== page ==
Submitted to: International Journal of Poisonous Plant Research
Publication Type: Peer Reviewed Journal
Publication Acceptance Date: May 31, 2012
Publication Date: October 1, 2012
Citation: Welch, K.D., Panter, K.E., Stegelmeier, B.L., Lee, S.T., Gardner, D.R., Cook, D. 2012. Veratrum-induced placental dysplasia in sheep. International Journal of Poisonous Plant Research. 2:54-62. Interpretive Summary: Cyclopia and a number of other birth defects occur in lambs from ewes that graze Veratrum californicum early in gestation. Incidences as high as 25 percent have been reported in flocks of 5-10 thousand range ewes. The alkaloids responsible for causing malformations have been identified as well as the critical period of susceptibility. The mechanism of cyclopamine-induced birth defects has been shown to result from the inhibition of the Sonic Hedgehog signal transduction pathway. The Hedgehog signaling pathway plays an integral role in cell growth and differentiation, including embryonic development of the eyes and maxilla. Previous studies by our group have demonstrated that lambs with cyclopia were smaller, under developed, and appeared premature compared to normal lambs of similar gestation age. Preliminary observations suggested this was due to deficiencies in placental development. The objective of this study was to determine if there are deficiencies in placental development in ewes with lambs with cyclopia and other less severe head and face malformations. The results from this study confirmed that cyclopic lambs are smaller than normal lambs as well as less severely malformed lambs. Additionally, we demonstrated that placental development in ewes with cyclopic lambs is compromised. Due to the lack of brain and pituitary gland development in many of the cyclopic lambs, it is quite likely that the lack of normal placental development in ewes with cyclopic lambs is a result of insufficient contribution of the embryo during critical periods of placental development.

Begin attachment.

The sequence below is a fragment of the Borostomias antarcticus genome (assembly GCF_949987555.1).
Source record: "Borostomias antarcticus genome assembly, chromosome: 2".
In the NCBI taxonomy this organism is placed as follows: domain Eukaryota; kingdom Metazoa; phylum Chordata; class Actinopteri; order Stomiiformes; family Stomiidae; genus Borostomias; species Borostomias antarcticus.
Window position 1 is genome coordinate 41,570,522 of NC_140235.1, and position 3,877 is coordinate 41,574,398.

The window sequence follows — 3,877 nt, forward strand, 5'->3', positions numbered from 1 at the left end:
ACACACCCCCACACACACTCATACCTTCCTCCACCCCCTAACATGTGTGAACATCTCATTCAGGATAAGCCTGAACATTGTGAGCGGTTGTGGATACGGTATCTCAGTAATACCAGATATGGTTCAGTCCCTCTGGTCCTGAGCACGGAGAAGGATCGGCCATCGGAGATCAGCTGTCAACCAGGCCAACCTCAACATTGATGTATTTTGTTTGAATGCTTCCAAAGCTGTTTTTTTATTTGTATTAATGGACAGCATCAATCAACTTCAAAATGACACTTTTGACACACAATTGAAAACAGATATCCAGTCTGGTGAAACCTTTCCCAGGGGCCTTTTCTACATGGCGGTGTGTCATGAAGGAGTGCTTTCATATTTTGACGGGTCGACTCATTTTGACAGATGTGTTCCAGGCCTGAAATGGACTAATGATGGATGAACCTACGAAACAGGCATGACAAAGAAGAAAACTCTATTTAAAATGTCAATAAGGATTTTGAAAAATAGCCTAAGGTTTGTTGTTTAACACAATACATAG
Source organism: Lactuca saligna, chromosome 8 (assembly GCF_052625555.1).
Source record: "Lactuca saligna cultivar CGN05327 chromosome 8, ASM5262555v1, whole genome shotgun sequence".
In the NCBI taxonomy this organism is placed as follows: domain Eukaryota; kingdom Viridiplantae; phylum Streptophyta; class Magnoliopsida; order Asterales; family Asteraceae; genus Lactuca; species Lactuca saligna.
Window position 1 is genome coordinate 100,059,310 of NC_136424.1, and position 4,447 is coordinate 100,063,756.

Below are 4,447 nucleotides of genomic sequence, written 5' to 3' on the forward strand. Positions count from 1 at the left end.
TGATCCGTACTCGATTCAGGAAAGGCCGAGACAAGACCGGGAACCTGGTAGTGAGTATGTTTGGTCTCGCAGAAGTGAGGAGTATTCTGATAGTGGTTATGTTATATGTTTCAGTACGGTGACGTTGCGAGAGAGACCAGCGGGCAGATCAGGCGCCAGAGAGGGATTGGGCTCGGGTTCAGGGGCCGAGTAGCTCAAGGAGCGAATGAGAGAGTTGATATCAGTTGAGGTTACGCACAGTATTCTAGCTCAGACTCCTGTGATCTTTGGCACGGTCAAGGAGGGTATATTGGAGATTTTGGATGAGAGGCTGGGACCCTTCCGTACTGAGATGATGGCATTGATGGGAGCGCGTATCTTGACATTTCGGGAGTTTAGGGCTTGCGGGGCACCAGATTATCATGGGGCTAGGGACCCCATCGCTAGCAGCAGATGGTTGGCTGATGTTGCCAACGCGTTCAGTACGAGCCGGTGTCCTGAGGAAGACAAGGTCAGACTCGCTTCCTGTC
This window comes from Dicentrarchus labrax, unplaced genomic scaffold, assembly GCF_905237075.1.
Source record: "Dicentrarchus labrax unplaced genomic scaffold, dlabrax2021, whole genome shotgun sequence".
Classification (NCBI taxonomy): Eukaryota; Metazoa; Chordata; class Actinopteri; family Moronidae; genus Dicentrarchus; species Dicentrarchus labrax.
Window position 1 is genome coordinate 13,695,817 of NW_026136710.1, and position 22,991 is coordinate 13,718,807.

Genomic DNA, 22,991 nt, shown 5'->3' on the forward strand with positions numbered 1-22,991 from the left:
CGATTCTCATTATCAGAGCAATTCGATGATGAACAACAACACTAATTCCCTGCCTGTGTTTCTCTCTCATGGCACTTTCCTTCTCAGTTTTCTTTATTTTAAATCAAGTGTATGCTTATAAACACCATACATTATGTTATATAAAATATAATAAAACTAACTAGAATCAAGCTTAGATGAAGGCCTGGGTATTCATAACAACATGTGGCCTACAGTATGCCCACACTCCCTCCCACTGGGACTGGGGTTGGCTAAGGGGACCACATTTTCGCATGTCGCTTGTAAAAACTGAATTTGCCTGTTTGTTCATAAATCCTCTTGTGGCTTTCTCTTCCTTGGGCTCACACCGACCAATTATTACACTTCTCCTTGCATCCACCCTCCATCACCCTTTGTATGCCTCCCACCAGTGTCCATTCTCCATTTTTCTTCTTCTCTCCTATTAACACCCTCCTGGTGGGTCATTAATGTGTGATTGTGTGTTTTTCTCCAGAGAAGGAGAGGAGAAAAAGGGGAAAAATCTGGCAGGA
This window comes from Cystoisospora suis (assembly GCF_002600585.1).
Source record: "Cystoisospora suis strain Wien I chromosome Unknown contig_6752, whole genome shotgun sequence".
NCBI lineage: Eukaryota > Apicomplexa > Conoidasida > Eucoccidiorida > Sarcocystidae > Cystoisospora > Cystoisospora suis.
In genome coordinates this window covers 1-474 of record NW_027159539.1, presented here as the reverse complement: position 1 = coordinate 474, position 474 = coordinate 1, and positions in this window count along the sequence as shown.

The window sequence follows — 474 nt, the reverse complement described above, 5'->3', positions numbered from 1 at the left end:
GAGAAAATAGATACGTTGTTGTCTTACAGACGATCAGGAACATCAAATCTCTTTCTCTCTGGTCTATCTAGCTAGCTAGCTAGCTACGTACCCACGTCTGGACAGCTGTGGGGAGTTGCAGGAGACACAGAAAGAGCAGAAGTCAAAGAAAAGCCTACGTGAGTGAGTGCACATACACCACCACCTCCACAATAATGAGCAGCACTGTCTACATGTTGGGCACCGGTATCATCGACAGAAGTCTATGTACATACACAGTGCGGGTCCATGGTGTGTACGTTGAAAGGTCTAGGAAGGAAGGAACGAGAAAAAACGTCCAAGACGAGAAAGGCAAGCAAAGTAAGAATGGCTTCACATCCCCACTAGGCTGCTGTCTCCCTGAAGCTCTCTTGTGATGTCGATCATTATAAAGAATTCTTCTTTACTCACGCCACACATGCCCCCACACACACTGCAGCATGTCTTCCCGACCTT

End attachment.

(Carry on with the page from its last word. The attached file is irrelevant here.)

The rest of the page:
Technical Abstract: Cyclopamine, a steroidal alkaloid, from Veratrum californicum is teratogenic causing a range of birth defects including cyclopia (synophthalmia) as well as other craniofacial and structural malformations. Previous studies have indicated that lambs with cyclopia are smaller, under developed, and appear premature compared to gestational matched normal lambs. Preliminary observations suggest this was due to placental dysplasia. The objective of this study was to determine if there are placental dysplasias in ewes with lambs with synophthalmia and other less severe craniofacial malformations. Ewes were dosed orally twice on gestation day (GD) 14 with 0.88 g/kg of V. californicum. Pregnancy, pre-partum fetal malformations, and placentome diameter were determined by ultrasound imaging on GD 45, 60, 75, 105, and 135. At GD 135 the ewes were euthanized and the lambs were assessed for gross malformations and several fetal measurements were made as well as several measurements in the ewe. There was no difference between the controls and the treated animals in the placentome diameter measurements made in utero by ultrasound imaging. The 23 treated ewes were carrying to 26 lambs. Eleven of the lambs were cyclopic, 9 had other craniofacial malformations including maxillary dysplasia, mandibular micrognathia and superior deviation of the rostral mandible, while 6 lambs appeared normal. Cyclopic lambs were smaller than lambs with less severe craniofacial malformations, which were similar in size to normal lambs. The number of placentomes, placentome area, and placentome weight were all significantly smaller for ewes with cyclopic lambs. There was no difference in the size or weight of the fetal pituitary glands between the different groups of lambs. However, weights of the fetal adrenal glands were significantly less in the cyclopic lambs. In summary, there appears to be a correlation between the severity of the malformed lambs and placental dysplasia.